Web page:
Highgate Cemetery, Part II: East Cemetery


Bone up on Part I: West Cemetery

April 30, 2017 — We exited a cemetery, crossed a street, and then entered…a cemetery. That’s how you do it at London’s Highgate Cemetery. Divided into East Cemetery and West Cemetery, the 180-year-old rotyard offers two completely different experiences, both of which are built around overgrown dead people. It’s fabulous.


Lindsey and I had just finished in West Cemetery, which we toured with a group because that’s the only way you can visit West Cemetery. Our ticket also gained us entrance into the relatively newer East Cemetery (opened in 1856), where we could stroll the paths at our leisure, take shortcuts between the stones, and just in general choose our own adventure among the deceased.

Like the West Cemetery, the East Cemetery feels like a slow-motion war between vegetation and tombstones, with the tombstones losing. Some gravestones are just humps of ivy, with no stone visible. Heck, entire sections are that way. Their cemetery maps should come with machetes. I even saw vines seemingly frozen in the act of incrementally lifting stones and moving them. War is hell.


The East Cemetery doesn’t have the architecture of the West—no mausoleums or crypts or Neil Gaiman-inspiring gates—but it does kick the West’s ass when it comes to the graves of the famous.

This is where Karl Marx’s grave stands, the massive carving of his bushy head rising above the column reminding me of the last scene of The Muppet Movie, when the giant, hirsute head of Animal bursts through the top of a building. It’s this monument that drew me to this cemetery last millennium, back when I wasn’t into graveyards. Karl hadn’t changed, didn’t have much to say, but I still think that cat’s crazy.


I’d be tempted to say that Highgate couldn’t improve as a cemetery, but since my last visit it had improved 42%. In 2001, about two years after my original visit, it became the final resting place of Douglas Adams, the author of The Hitchhiker’s Guide to the Galaxy.

I don’t know if I’ve ever gone deep about my adoration for Douglas Adams’s work here on OTIS, but I firmly believe there’s never been his equal. His Hitchhiker books paralyze me as both an author and a reader. I mean, how could I ever come even close to his ideas and ability to convey them? And how am I ever going to find it in other books? Nobody has ever hit profundity and absurdity so well. And in space, to boot.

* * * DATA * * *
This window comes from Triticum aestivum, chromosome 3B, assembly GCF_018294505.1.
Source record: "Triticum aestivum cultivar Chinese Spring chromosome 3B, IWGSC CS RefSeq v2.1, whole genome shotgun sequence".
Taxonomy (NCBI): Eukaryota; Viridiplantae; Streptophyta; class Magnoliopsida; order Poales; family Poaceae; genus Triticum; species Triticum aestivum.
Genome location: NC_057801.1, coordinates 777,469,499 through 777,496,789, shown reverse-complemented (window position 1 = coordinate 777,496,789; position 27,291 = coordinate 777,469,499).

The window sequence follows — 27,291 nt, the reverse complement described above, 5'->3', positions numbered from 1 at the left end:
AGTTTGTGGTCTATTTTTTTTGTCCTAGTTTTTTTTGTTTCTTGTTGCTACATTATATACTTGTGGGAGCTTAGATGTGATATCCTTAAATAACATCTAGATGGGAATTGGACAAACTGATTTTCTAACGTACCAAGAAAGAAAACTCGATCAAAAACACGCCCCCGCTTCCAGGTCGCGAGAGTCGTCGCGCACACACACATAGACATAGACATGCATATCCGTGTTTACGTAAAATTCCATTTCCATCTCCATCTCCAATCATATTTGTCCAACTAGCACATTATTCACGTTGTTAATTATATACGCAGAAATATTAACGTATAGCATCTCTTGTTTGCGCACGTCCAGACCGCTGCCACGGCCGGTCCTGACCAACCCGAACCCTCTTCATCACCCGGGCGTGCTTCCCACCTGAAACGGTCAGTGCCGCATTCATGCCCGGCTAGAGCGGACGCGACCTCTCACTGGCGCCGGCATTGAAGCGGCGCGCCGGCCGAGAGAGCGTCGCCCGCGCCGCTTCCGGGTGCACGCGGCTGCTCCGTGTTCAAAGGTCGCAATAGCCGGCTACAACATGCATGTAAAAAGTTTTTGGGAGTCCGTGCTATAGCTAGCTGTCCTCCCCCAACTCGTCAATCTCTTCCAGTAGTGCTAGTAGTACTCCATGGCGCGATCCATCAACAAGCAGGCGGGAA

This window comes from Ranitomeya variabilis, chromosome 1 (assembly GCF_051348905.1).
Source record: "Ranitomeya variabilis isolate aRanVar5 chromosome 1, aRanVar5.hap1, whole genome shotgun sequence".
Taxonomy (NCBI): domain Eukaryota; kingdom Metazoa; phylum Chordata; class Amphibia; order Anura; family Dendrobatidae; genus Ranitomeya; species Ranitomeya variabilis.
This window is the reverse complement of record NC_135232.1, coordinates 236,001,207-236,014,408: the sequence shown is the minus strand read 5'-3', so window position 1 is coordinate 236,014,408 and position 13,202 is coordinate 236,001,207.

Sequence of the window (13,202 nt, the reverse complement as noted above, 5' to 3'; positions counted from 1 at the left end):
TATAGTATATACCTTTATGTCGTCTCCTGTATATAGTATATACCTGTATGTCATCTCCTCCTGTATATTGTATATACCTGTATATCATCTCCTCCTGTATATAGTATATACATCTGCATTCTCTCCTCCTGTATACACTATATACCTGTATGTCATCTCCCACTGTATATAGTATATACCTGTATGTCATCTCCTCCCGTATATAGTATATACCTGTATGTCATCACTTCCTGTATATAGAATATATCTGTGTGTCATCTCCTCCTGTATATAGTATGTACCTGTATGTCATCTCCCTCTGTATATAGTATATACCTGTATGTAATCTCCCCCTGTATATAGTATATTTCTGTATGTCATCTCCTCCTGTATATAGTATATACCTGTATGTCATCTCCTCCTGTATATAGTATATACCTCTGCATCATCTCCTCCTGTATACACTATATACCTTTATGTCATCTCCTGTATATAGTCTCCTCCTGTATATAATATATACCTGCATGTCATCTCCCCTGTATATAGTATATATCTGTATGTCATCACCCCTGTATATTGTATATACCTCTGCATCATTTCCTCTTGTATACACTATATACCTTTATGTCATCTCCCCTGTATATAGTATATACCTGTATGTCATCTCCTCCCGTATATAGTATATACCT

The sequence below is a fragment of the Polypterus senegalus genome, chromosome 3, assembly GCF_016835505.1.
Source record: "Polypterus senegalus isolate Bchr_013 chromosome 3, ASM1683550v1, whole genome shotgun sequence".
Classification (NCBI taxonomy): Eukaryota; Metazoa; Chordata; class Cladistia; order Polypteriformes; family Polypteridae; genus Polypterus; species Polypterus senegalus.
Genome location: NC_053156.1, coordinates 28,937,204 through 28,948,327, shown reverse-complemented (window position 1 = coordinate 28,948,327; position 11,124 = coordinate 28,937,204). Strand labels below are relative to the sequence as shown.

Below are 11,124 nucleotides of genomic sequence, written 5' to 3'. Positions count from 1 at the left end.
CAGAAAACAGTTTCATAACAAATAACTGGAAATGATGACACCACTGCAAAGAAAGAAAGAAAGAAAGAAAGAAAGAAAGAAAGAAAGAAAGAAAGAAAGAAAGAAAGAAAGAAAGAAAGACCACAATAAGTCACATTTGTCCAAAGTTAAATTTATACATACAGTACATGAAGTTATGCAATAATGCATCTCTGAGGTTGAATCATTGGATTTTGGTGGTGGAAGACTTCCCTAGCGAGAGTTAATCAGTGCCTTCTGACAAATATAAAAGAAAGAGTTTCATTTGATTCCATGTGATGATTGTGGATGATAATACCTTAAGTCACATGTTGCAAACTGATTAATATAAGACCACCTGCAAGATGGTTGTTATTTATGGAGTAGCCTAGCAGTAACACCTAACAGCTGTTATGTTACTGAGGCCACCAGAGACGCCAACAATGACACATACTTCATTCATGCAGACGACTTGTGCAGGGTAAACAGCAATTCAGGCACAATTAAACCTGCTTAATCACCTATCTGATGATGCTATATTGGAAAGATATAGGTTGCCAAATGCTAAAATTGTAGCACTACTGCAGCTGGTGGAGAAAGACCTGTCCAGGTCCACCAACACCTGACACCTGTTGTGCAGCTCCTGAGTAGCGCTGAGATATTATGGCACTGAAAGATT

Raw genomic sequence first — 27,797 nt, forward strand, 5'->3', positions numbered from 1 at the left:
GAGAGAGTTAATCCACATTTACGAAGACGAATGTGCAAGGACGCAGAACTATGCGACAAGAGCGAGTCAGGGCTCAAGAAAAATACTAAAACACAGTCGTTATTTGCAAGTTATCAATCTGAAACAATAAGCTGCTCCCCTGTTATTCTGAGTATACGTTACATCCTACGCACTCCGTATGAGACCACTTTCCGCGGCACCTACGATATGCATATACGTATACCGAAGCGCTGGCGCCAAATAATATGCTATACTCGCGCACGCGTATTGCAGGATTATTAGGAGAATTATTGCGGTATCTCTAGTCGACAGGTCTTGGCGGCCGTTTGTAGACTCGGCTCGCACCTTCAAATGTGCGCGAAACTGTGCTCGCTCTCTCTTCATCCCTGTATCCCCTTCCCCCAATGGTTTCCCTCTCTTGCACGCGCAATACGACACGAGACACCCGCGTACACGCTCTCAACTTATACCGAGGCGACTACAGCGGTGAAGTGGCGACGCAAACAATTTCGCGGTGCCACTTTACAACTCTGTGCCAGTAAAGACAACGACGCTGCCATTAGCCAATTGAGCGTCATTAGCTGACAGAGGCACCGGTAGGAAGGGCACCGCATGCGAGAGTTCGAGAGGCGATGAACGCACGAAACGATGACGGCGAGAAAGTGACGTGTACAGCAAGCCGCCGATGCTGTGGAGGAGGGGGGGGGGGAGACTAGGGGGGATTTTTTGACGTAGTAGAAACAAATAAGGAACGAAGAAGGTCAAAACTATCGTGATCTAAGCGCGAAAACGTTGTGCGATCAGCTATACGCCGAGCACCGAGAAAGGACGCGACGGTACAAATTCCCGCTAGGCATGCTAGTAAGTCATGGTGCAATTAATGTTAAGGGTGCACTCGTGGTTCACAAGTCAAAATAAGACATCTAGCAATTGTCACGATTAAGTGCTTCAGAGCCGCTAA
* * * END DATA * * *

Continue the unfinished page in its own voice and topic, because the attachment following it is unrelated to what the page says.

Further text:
Adams’s grave is simple. Just a plain rectangle slate bearing his name, years, and the designation “Writer.” A small receptacle at its base was full of pens and pencils left by fellow admirers as if they were begging him not to let something so trivial as death stop him from writing. There are certainly too few Douglas Adams books. Balanced atop the edge of the stone were the usual coins and stones people leave as evidence of their visits, but also perched atop the stone was a small dolphin figurine as a beautiful So Long and Thanks for all the Fish reference. And, although no towels were slung over his tombstone, I assume that happens as well. It’s not a usual practice of mine, but I surreptitiously clipped an ivy leaf from the plot to insert into my copy of Hitchhiker’s back home.

Beside Adams’s grave, where, you know, I’d want to be buried, was a triangular chunk of rough rock engraved with large letters. Style-wise, it looked like something that should be on exhibit in the British Museum. The letters gave the name of the interred as Eddie Steele Rosen, who lived a scant 18 years. Looking it up later, I fell down a complete Internet hole, learning the story behind this grave. Eddie was the son of a children’s author named Michael Rosen. The boy died overnight of meningitis, with no warning other than some soft flu-like symptoms. One night the son and father were talking and joking around, and the next morning, his father found him dead. The father would go on to write a book about the incident called Michael Rosen’s Sad Book. Goddamnit.


Anyway, Marx and Adams were the two graves I’d really wanted to see. Other famous interred on this half of Highgate are George Eliot, Michael Farraday, the guy who played the Supreme Being in Time Bandits, others. However, as I was wandering the paths and perusing the cemetery map, I discovered another grave for which I would have made a special trip. The grave of Carl Mayer, who co-wrote the script for the 1920 film The Cabinet of Dr. Caligari, one of the most important horror films ever made.


And it was that final discovery that probably pushed this cemetery the extra millimeter it needed to be my favorite so far on the entire planet. Really, its only downsides are the fact that West Cemetery is constrained to tour groups and that the East Cemetery is heavily trafficked as a tourist attraction, and so is often heavily trafficked. But, man, it more than makes up for those. Makes me really want to visit the other six cemeteries that make up London’s Magnificent Seven.

As Lindsey and I strolled along the paths, marveling at the densely thicketed plots, not wanting to leave and fully in the moment, I had a revelation. I’d been to hundreds of cemeteries since my first visit to Highgate, and every single one of them was just me chasing this cemetery.









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